About data binding

Data binding is the process of tying the data in one object to another object. It provides a convenient way to pass data between the different layers of the application. Data binding requires a source property, a destination property, and a triggering event that indicates when to copy the data from the source to the destination. An object dispatches the triggering event when the source property changes.

Adobe Flex provides three ways to specify data binding: the curly braces ({}) syntax in MXML, the <fx:Binding> tag in MXML, and the BindingUtils methods in ActionScript. The following example uses the curly braces ({}) syntax to show a Label control that gets its data from a TextInput control’s text property:

<?xml version="1.0"?>
<!-- binding/BasicBinding.mxml -->
<s:Application xmlns:fx="http://ns.adobe.com/mxml/2009" 
    xmlns:s="library://ns.adobe.com/flex/spark"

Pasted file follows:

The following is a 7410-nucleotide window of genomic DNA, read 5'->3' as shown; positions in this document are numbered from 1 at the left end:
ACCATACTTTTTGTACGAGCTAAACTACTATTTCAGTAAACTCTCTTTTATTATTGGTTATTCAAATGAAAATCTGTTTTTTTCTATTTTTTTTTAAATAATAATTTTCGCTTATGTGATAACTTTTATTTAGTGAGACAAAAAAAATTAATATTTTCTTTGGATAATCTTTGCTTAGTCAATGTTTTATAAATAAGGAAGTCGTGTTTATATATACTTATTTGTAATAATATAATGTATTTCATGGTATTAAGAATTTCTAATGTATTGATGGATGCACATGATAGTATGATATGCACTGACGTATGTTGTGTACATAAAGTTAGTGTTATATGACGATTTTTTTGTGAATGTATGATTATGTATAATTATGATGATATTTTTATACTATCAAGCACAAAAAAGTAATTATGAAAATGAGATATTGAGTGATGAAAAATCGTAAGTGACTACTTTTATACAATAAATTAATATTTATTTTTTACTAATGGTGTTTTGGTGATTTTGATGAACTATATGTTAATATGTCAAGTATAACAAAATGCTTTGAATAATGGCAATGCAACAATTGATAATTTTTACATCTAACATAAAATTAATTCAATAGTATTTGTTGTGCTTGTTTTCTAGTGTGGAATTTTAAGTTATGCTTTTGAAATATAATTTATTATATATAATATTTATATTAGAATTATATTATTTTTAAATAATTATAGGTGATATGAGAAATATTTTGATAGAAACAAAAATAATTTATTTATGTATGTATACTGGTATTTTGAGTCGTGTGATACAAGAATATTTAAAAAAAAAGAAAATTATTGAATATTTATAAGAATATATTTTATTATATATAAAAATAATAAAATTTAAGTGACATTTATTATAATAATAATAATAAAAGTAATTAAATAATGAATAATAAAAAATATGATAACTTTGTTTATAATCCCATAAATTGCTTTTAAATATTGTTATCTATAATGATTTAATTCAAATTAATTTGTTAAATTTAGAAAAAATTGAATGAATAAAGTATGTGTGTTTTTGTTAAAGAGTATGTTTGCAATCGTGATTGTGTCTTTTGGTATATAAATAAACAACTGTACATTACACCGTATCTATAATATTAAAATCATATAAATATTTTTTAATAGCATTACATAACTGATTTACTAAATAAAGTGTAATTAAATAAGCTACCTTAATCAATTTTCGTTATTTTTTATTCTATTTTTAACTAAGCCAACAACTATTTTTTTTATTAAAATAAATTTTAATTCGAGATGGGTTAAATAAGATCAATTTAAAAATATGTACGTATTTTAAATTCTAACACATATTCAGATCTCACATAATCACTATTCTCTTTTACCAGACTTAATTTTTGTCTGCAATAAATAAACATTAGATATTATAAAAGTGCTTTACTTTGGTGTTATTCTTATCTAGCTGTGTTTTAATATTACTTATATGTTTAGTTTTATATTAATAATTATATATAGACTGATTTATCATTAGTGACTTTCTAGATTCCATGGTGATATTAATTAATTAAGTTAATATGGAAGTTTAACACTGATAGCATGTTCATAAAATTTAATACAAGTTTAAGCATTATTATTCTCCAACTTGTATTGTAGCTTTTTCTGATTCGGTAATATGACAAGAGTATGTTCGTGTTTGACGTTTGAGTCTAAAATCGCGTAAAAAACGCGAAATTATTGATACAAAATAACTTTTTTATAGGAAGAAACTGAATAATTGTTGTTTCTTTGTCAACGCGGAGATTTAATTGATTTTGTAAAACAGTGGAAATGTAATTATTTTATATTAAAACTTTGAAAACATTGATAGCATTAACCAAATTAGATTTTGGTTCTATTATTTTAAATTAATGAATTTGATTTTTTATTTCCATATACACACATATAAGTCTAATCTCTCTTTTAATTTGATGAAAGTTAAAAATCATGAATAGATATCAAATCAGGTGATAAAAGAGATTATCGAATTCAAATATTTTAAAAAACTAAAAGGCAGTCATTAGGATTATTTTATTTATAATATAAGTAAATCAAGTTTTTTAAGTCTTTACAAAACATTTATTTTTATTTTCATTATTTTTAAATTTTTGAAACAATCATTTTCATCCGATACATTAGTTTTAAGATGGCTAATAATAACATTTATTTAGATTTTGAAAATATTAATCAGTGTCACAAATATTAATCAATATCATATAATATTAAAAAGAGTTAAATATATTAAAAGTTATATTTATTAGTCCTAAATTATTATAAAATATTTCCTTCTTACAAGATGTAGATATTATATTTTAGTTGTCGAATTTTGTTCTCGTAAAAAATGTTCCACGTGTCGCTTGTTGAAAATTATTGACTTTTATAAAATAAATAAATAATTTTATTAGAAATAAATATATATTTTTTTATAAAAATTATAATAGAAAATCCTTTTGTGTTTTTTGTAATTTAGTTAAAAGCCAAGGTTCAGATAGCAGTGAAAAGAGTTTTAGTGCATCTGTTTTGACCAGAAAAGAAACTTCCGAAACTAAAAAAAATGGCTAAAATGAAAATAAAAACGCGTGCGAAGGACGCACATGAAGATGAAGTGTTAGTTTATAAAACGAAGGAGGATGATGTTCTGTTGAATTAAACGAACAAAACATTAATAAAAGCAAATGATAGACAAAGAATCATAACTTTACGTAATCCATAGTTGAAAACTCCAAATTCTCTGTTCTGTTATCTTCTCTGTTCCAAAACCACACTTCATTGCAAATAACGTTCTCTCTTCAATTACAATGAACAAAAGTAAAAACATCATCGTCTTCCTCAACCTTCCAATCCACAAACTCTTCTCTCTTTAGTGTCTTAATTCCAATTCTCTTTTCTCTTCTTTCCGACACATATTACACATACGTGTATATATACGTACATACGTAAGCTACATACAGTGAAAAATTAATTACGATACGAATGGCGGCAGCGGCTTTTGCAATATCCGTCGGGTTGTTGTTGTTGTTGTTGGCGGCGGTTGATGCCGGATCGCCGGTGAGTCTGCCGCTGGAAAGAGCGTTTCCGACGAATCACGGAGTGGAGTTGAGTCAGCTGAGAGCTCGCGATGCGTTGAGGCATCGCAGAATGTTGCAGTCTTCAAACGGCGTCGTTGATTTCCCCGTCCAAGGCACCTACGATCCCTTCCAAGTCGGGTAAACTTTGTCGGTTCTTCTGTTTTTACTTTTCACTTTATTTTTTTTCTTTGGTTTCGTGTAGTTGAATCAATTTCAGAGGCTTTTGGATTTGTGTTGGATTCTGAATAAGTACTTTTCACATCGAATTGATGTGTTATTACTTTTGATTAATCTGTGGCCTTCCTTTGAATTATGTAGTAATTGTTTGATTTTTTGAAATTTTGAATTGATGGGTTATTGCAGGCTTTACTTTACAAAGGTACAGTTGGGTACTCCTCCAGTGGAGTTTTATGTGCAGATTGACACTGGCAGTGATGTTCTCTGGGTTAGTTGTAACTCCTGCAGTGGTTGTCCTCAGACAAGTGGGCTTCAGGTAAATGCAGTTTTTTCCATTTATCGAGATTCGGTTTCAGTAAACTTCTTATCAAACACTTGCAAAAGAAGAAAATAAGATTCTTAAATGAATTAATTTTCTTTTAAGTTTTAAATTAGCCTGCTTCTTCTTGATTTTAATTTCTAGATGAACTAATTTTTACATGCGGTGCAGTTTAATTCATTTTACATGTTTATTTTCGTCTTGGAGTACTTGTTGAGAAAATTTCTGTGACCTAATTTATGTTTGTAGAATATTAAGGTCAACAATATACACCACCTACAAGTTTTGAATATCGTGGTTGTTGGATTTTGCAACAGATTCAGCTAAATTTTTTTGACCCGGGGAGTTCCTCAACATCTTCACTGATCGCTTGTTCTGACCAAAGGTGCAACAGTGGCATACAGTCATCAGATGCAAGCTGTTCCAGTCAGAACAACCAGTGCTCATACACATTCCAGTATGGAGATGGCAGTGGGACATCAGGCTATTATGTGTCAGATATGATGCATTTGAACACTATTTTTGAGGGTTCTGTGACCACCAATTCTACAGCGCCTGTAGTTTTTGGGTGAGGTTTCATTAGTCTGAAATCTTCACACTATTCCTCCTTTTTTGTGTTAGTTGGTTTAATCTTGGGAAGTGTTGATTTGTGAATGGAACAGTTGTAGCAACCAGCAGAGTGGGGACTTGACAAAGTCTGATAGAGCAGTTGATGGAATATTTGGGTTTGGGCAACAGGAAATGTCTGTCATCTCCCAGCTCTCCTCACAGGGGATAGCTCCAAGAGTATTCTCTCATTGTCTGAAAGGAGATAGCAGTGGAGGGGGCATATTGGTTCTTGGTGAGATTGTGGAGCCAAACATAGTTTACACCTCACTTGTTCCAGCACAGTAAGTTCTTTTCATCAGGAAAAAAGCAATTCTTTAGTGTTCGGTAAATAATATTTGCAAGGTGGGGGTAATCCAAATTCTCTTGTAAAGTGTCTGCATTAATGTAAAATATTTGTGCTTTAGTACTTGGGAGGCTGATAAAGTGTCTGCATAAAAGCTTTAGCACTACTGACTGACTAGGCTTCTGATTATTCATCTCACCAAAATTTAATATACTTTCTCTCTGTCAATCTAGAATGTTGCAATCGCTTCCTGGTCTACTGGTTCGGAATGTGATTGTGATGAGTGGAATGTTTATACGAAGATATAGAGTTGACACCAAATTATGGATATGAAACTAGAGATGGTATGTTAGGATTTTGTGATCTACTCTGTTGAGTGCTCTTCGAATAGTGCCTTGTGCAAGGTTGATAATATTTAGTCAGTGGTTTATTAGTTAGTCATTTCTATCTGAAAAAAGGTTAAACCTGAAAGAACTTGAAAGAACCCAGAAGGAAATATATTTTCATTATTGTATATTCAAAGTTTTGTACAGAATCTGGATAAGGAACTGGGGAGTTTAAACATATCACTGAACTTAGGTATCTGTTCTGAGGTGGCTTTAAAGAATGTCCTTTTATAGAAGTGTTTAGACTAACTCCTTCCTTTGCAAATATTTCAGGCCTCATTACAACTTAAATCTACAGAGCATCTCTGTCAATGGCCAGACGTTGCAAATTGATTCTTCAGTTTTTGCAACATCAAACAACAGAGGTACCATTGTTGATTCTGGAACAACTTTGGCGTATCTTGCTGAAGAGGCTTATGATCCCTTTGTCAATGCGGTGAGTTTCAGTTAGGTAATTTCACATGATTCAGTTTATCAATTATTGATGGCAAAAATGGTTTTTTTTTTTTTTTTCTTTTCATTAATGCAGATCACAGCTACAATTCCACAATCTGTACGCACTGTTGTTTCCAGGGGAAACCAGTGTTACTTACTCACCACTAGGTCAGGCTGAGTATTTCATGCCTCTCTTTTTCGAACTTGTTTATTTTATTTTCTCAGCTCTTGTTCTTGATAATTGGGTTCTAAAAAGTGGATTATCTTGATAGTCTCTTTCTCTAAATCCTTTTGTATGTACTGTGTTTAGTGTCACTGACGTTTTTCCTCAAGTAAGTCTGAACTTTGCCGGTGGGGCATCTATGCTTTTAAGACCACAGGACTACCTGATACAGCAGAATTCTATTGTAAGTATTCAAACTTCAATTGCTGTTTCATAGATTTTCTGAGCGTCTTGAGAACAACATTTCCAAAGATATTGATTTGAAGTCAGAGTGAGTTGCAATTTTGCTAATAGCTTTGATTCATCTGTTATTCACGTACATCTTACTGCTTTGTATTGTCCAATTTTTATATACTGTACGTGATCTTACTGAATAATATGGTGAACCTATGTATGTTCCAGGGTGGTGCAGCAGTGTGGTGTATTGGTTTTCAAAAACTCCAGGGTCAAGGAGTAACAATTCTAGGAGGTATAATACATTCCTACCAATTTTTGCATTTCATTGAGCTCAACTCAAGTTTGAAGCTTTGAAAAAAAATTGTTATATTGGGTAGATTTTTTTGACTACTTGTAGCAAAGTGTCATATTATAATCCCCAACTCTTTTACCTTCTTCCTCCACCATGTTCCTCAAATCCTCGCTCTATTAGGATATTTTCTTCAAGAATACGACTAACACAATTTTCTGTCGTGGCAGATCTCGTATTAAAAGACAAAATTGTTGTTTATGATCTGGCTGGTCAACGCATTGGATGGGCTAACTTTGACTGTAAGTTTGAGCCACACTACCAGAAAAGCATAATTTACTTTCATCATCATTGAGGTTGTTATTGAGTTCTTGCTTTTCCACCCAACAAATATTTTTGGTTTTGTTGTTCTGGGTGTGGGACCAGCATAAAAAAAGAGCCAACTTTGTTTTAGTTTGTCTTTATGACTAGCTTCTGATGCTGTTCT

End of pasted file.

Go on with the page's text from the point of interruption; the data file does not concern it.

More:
xmlns:mx="library://ns.adobe.com/flex/mx">
    <s:layout>
        <s:VerticalLayout/>
    </s:layout>

    <s:TextInput id="myTI" text="Enter text here"/>
    <s:Label id="myText" text="{myTI.text}"/>
</s:Application>

The executing SWF file for the previous example is shown below:

The property name inside the curly braces is the source property of the binding expression. When the value of the source property changes, Flex copies the current value of the source property, myTI.text, to the destination property, the Label control’s text property.

You can include ActionScript code and E4X expressions as part of the data binding expressions, as the following example shows:

<?xml version="1.0"?>
<!-- binding/BasicBindingWithAS.mxml -->
<s:Application xmlns:fx="http://ns.adobe.com/mxml/2009"